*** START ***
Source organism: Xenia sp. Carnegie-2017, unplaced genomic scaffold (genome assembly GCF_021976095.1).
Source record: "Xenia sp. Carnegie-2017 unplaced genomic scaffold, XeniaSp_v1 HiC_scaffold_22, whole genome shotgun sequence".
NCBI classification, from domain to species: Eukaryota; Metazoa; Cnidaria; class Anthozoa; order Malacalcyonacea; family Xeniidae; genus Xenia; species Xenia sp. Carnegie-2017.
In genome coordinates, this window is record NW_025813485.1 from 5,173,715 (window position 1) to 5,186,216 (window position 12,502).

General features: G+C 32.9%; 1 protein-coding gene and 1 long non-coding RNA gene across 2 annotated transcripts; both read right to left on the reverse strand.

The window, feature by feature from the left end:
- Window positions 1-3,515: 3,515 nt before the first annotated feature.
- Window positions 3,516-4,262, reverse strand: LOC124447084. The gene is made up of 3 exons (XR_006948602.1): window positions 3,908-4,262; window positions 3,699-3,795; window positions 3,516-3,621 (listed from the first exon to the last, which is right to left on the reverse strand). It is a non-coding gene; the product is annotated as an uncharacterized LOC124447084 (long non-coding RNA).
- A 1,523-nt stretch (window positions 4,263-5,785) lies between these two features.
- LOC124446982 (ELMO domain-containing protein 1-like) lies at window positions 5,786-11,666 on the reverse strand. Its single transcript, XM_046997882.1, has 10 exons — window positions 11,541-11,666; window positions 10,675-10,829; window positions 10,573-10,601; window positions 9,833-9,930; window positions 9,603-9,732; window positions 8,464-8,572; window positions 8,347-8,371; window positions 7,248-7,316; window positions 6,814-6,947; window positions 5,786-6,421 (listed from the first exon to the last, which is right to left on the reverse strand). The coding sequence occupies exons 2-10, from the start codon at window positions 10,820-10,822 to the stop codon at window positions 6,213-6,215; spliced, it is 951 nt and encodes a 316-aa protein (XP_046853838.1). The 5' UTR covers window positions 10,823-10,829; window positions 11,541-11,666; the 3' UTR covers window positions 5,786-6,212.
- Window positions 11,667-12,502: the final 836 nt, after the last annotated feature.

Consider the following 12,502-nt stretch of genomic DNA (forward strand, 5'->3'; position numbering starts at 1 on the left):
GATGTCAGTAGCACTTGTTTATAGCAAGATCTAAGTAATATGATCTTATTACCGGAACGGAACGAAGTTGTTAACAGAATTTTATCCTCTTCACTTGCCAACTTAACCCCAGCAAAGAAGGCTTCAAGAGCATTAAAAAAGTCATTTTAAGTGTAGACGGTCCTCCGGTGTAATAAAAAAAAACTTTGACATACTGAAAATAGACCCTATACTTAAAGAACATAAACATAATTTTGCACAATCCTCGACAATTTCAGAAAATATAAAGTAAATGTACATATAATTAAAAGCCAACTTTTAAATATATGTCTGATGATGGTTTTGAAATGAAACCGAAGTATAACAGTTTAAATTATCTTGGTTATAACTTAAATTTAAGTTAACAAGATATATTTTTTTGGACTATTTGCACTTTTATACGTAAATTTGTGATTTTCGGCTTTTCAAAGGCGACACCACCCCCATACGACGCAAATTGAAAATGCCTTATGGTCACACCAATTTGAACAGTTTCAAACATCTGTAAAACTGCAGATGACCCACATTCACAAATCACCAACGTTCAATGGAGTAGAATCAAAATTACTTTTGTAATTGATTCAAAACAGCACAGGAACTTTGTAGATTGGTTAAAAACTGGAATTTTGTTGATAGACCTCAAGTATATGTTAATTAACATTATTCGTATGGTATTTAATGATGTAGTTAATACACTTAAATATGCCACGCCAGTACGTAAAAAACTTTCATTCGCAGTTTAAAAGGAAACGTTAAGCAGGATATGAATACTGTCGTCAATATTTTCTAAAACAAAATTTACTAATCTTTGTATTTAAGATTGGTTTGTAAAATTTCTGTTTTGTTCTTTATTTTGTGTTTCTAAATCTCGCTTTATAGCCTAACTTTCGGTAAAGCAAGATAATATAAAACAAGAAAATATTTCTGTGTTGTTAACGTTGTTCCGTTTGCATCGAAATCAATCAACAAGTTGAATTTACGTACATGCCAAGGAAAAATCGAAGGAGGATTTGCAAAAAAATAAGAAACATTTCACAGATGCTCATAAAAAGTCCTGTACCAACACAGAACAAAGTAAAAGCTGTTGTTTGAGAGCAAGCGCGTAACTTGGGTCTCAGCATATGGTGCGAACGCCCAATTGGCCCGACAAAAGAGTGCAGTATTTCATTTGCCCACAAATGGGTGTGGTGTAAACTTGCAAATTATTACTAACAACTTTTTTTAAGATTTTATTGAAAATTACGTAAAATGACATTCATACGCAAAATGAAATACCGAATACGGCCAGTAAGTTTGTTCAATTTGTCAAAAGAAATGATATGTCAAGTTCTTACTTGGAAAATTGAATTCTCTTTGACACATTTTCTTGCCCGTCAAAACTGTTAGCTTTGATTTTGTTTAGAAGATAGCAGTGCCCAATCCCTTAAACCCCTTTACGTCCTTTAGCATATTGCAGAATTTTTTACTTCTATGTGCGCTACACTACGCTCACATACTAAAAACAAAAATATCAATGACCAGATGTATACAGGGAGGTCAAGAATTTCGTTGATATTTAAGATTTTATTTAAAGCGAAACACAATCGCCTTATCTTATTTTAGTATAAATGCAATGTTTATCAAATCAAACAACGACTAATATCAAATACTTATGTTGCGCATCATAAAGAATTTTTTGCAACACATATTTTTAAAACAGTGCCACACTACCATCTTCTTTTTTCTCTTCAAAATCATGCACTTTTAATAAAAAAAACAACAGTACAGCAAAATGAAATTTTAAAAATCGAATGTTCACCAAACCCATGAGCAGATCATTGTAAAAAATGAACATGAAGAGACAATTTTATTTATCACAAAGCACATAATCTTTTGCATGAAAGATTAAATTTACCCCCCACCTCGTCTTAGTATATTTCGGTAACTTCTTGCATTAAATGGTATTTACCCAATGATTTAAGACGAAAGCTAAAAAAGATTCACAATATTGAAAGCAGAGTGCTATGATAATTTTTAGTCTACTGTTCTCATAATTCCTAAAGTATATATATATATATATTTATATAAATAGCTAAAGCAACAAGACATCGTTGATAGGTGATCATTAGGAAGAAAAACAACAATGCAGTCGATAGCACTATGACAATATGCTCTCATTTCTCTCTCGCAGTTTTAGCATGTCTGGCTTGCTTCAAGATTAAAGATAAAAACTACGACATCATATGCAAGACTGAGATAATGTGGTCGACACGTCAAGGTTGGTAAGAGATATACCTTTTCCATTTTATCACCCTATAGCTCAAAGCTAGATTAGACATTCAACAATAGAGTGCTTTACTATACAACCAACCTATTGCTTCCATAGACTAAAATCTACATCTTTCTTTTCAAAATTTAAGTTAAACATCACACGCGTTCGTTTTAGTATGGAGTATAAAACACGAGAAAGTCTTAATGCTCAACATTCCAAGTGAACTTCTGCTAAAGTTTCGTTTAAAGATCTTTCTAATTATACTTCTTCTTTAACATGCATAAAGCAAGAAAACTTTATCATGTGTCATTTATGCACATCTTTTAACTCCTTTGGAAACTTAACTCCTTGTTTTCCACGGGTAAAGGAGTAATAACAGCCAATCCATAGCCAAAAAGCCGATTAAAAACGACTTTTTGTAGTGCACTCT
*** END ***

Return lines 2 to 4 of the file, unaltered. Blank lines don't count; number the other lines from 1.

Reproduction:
Source record: "Xenia sp. Carnegie-2017 unplaced genomic scaffold, XeniaSp_v1 HiC_scaffold_22, whole genome shotgun sequence".
NCBI classification, from domain to species: Eukaryota; Metazoa; Cnidaria; class Anthozoa; order Malacalcyonacea; family Xeniidae; genus Xenia; species Xenia sp. Carnegie-2017.
In genome coordinates, this window is record NW_025813485.1 from 5,173,715 (window position 1) to 5,186,216 (window position 12,502).